A worker puts hot peppers on a pizza in a Domino’s pizza franchise in New York.
Daniel Acker | Bloomberg | Getty Images
After a year of business closings, disruptions and unprecedented challenges, the franchise industry is poised to return to pre-pandemic levels by the end of the year, if Covid-19 is controlled, according to an upcoming report.
In its annual economic outlook, the International Franchise Association estimates that more than 26,000 franchise locations will be added, an increase of 3.5% for more than 780,000 establishments. The additions would help offset the declines seen over the past year.
In addition, franchise employment is expected to grow more than 10% to nearly 8.3 million workers, the group said. It added that of the nearly 800,000 new jobs expected, many will be in the retail, food and services sectors.
The IFA forecast produced by the research and consulting firm FRANdata assumes that the gross domestic product of the sector will increase by 7% to USD 477.4 billion and the production of the franchise business will increase by 16.4% to USD 780 billion which will also make up for last year’s losses. In 2020, the franchise lost approximately 20,000 units and saw employment fall 11.2% to 7.5 million workers due to losses in housing, full-service restaurants, and personal services.
“With rapid adaptability, scalable technology, and a focus on products and services in demand, the franchise sector has proven its resilience time and again. Coupled with smart Washington policies, franchises can help Americans get back to work.” Robert Cresanti, President and CEO of IFA, told CNBC in a statement.
Most of the growth this year will come from the commercial and residential service industries, along with the continued strength of the quick service restaurant category that got a boost last year. The strength of the rebound will depend on a number of factors including pandemic control, the launch of the vaccine, and pent-up consumer demand.
“It’s important to understand that once everyone gets the green light, there won’t be just this explosive growth,” said Darrell Johnson, FRANdata CEO. “The world has changed and, in some ways, consumer behavior has changed significantly so that it results in a different growth.”
As an example, Johnson cited the huge growth in home delivery and roadside pickup in fast food restaurants. He said these services were “forced into the equation” because it was the only way consumers could buy products.
The industry’s recovery also depends on government measures to support both small businesses and the economy as a whole.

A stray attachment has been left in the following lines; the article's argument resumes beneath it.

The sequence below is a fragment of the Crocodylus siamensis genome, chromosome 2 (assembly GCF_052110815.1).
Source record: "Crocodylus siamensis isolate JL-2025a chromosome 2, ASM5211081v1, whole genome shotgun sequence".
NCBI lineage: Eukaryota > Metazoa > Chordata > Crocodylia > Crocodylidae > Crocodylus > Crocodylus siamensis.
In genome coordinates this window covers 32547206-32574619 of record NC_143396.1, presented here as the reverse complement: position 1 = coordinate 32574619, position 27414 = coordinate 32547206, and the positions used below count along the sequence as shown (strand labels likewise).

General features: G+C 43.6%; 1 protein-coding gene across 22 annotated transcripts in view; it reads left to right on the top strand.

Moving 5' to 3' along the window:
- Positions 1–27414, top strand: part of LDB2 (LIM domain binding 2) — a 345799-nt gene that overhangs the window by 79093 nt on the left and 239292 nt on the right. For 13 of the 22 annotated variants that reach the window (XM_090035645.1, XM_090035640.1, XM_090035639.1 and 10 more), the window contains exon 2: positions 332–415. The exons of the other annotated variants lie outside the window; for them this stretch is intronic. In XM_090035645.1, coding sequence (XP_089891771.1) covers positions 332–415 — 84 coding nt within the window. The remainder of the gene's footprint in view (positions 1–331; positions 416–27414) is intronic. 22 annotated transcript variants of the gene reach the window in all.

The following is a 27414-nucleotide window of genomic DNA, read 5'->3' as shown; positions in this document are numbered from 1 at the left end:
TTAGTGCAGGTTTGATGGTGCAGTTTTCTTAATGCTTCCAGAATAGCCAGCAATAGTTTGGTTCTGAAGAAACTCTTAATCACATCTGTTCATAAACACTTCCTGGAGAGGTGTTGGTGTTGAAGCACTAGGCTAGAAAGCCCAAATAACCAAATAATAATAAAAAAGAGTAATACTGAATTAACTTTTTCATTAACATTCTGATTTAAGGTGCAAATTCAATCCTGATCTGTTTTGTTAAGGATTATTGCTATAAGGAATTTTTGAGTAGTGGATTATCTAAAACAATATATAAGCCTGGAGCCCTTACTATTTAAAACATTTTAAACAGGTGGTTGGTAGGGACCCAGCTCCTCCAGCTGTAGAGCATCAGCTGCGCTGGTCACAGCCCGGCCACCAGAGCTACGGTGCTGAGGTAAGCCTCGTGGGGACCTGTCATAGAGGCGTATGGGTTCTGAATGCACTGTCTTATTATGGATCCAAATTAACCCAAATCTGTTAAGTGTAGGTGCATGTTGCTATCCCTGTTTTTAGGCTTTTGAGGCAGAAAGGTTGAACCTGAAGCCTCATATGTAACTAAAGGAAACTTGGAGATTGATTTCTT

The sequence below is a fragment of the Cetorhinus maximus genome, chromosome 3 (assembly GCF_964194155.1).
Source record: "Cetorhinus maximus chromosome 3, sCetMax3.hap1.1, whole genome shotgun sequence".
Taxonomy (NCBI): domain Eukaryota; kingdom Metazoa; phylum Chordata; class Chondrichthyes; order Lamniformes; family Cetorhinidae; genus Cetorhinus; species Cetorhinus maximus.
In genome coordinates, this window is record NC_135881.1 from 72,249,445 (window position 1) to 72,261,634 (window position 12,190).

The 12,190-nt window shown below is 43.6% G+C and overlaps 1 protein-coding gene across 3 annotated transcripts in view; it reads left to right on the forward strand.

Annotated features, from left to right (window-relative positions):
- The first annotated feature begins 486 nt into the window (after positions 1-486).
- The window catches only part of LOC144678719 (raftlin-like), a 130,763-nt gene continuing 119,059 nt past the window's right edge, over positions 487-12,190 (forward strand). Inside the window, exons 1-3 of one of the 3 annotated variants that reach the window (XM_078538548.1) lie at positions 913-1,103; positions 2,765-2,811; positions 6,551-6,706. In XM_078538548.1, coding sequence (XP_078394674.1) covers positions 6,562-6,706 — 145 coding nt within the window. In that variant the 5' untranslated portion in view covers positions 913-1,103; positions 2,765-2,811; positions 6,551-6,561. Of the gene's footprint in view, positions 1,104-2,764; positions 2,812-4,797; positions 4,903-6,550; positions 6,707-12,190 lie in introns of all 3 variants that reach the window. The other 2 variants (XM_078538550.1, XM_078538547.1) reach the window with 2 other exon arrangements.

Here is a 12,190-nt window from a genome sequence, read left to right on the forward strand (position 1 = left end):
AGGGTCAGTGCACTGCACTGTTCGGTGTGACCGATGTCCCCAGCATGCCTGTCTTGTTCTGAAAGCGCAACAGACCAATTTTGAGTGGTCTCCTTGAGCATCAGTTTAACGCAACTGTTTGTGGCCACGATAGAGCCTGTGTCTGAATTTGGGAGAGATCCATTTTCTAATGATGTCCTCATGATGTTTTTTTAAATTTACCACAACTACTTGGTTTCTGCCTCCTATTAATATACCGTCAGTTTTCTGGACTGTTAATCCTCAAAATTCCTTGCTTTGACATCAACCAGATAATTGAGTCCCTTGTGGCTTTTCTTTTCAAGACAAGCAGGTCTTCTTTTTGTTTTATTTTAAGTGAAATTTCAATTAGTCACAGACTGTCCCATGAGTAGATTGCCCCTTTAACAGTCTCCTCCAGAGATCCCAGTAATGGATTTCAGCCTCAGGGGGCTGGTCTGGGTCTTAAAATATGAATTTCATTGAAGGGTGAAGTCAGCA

President Joe Biden’s $ 1.9 trillion stimulus plan includes aid to small businesses in the form of grants and funding, and direct controls on individuals. Congress Democrats are also working to allocate $ 25 billion specifically for restaurants.
The paycheck protection program has been a lifeline for many small businesses with access to finance. The Small Business Administration reported that just under 1.7 million loans for nearly $ 126 billion had been approved as of February 15.
The average loan was $ 75,000 as smaller businesses have access to grants, but 1.17 million were second draw loans for those who received help at the beginning of the cycle and are back on the program.
According to the IFA report, nearly half of all franchisees are operators with one or two units. These include a number of minority-owned companies as well as companies that operate in underserved communities. Help is important as these small businesses are at greatest risk of closure.
“There are companies that benefited from the first round of PPP that kept them alive. They got a second round of PPP because they were really still injured, and that’s why they were kept alive. The question What is the long-term forecast for these companies? “said Johnson. “And therein lies the puzzle for policy makers.”
Another factor driving the recovery is government policies, such as raising the federal minimum wage, according to the report. The IFA warned of Biden’s plan to raise the federal minimum wage to $ 15 an hour by 2025, warning that doing so could slow the recovery and lead to more automation.
The National Restaurant Association released data reflecting that assessment Tuesday. 82% of operators expect any initial wage increases to affect recovery from Covid-19.
“Passing this bill this year would result in job losses and increased use of labor-reducing equipment and technology,” said Sean Kennedy, executive vice president of public affairs for the restaurant trade group, in a statement. “Almost all restaurant operators say they will raise menu prices, but it is clear that an increase in consumer prices is not enough to absorb higher labor costs.”